Which prerequisites should you bring to succeed in developing for Power BI?
Let me introduce to this module and what you're going to learn in it.
It's of course key to understand how custom visuals work behind the scenes and which skills you therefore need to get the most out of them.
Time to create and use our first visual. This lecture explains how to install the Power BI Developer tools and create a first, very basic visual.
Since we're programming our own visual, we need a development tool. In this lecture, will install a free IDE which makes coding much easier.
How does a custom visual work under hood, which roles does this strange visual.ts file play? This lecture dives into these questions.
What's the role of all the files and folders the developer tools created for us? Learn more about it in this lecture.
As mentioned earlier, we of course want to work with data in our HTML document (which our visual technically is). Learn how to install a fitting package (d3.js) in this lecture.
Time to leave the boring text-only visual and our first shape!
Having a basic, static shape is nice but boring. Time to connect it to some (static) data source!
Thus far, our visual doesn't scale at all - time to change that in this lecture!
Using static data isn't the most exciting thing in the world. Let's prepare our visual to take some dynamic data provided by the user.
Now that the capabilities have been set, let's start adding some code to extract the input data.
This is a basics section, so let's keep it simple and limit the data input to just one dataset.
We're finally there, let's complete our data-extraction code in this lecture!
With the data extracted, let's now add some code to finally display it and connect our shapes to that data.
The code is working but not optimized. Whilst this is no advanced section, let's still put some optimizations into place.
We connected our visual to dynamic data but the coloring is pretty monotone. We can change that! This lecture shows how it works!
Do you remember that you could select shapes in visuals to also affect other visuals? Learn how to add such a functionality to your own visual!
Right now, we have to guess which bar belongs to which category. Learn how to easily add an axis to your visual!
Most built-in visuals give you some configuration options. In this lecture, we'll start adding our own ones for our own visual.
Allowing the setting of options is nice but let's now also have a look at the code we should add to extract the configuration.
To finish the custom config part, we need to inform Power BI about it. Let's do that in this lecture.
Let's have a look at some possible next steps.
You probably don't want to stick to using your custom visual in your own Power BI service dashboard for testing purposes only. This lecture explains how you may package your visual to either use it in Power BI Desktop or distribute it.
Let me wrap this module up.
Want to dive deeper or learn more about the packages and languages used in this module? This lecture is for you!
You finished this course, great job! Let's take a look at what we learned and how we can continue now.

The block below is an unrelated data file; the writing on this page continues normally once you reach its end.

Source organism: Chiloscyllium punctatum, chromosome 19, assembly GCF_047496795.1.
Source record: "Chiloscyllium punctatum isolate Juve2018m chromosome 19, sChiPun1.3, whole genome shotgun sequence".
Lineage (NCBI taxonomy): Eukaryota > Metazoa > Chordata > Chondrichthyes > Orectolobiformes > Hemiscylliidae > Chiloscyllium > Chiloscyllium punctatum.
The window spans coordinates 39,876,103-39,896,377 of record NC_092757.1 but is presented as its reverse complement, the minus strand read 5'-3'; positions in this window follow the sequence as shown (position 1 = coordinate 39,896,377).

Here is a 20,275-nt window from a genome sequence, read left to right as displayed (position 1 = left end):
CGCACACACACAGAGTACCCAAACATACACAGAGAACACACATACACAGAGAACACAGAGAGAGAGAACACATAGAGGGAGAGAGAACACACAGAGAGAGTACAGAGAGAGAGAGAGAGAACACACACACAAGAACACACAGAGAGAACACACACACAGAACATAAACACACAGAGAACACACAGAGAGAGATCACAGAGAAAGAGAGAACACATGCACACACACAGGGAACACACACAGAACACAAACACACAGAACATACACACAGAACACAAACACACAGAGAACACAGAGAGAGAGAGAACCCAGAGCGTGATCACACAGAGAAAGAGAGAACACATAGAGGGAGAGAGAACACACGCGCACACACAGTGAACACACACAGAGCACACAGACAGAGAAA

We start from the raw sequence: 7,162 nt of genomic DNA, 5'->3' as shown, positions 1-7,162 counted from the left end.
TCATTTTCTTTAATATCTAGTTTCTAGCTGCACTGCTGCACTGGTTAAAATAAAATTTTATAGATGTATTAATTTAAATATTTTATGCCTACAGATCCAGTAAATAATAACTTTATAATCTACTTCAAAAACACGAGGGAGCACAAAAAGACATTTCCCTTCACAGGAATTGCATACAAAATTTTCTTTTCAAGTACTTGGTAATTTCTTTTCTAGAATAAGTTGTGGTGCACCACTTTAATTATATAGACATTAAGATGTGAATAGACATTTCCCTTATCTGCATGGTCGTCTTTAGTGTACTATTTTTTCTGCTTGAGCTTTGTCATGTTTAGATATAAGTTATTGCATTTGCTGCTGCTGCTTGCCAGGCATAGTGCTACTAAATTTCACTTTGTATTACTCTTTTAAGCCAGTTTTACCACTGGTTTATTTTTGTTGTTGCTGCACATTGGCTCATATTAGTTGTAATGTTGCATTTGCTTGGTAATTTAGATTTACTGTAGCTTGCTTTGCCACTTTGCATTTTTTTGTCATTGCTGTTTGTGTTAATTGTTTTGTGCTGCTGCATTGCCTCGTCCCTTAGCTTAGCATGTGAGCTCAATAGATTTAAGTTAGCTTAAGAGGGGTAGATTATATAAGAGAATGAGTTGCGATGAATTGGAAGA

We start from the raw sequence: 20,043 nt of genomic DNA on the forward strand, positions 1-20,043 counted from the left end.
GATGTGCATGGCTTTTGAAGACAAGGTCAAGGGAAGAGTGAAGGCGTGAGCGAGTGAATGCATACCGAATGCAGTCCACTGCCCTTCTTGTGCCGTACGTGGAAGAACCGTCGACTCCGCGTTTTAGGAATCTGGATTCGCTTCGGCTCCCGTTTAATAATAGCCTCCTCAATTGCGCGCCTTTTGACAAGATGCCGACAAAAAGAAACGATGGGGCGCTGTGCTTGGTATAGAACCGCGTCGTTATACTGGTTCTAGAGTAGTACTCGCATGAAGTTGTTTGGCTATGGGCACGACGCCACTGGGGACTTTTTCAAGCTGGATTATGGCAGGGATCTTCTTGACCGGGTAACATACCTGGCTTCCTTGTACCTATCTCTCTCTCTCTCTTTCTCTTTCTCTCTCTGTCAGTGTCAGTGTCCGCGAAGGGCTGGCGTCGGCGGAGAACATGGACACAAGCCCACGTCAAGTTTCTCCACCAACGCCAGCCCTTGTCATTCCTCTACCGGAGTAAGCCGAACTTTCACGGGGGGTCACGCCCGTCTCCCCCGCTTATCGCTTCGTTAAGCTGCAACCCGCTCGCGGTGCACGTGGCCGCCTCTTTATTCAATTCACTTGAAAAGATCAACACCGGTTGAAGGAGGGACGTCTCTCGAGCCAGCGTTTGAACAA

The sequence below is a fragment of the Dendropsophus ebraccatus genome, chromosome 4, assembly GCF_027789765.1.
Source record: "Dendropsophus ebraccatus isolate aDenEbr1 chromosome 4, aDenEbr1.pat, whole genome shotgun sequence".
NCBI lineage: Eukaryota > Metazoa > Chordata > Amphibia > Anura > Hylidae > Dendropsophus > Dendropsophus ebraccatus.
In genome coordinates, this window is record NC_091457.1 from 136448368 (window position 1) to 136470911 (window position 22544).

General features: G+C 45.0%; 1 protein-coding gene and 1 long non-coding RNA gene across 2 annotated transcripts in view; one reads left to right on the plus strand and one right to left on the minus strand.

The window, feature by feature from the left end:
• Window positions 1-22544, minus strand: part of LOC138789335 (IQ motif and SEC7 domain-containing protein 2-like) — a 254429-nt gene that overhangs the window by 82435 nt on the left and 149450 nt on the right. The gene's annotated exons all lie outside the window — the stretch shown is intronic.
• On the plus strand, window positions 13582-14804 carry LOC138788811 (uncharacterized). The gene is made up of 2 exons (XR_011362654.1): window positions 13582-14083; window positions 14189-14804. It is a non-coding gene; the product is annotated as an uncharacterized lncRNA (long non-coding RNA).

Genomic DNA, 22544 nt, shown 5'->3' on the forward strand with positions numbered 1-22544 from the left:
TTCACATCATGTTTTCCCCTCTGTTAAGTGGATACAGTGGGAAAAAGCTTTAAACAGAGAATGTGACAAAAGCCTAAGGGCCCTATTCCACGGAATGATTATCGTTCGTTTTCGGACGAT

Having worked as a business analyst in both a major consultancy and an investment bank, I always found myself confronted with both various and complex datasets and challenging client demands. Therefore, the increasing amount of data required constant adaption of new methodologies to analyze data efficiently and to make the move from basic Excel-driven analyses over VBA-driven automation to more elaborate business intelligence tools.
Being an early adopter of new and quickly evolving tools, I always enjoyed both learning these tools and passing on my knowledge to my colleagues and fellow students. It's that combination of self-taught data analysis experience and its application in a highly competitive consulting environment for various clients which gave me the ability to evaluate tools from an industry perspective as well as from a learner's perspective. The latter also allows me to identify the pain points students might hit when learning these tools.
Since I always found it hard to find high quality, understandable and comprehensive learning materials focusing on the key capabilities of the specific tools, I decided to take a shot and to create such materials on my own.
And of course I am not only passionate about creating these materials but also about passing on my knowledge using these materials to you.
Experience as Web Developer
Starting out at the age of 13 I never stopped learning new programming skills and languages. Early I started creating websites for friends and just for fun as well. This passion has since lasted and lead to my decision of working as a freelance web developer and consultant. The success and fun I have in this job is immense and really keeps that passion burningly alive.
Starting web development on the backend (PHP with Laravel, NodeJS) I also became more and more of a frontend developer using modern frameworks like Angular or VueJS 2 in a lot of projects. I love both worlds nowadays!
As a self-taught developer I had the chance to broaden my horizon by studying Business Administration where I hold a Master's degree. That enabled me to work in a major strategy consultancy as well as a bank. While learning, that I enjoy development more than these fields, the time in this sector greatly improved my overall experience and skills.
Experience as Instructor
As a self-taught professional I really know the hard parts and the difficult topics when learning new or improving on already-known languages. This background and experience enables me to focus on the most relevant key concepts and topics. My track record of many 5-star rated courses, more than 100.000 students on Udemy as well as a successful YouTube channel is the best proof for that.
Whether working as development instructor or teaching Business Administration I always received great feedback. The most rewarding experience is to see how people find new, better jobs, build awesome web applications, acquire amazing projects or simply enjoy their hobby with the help of my content.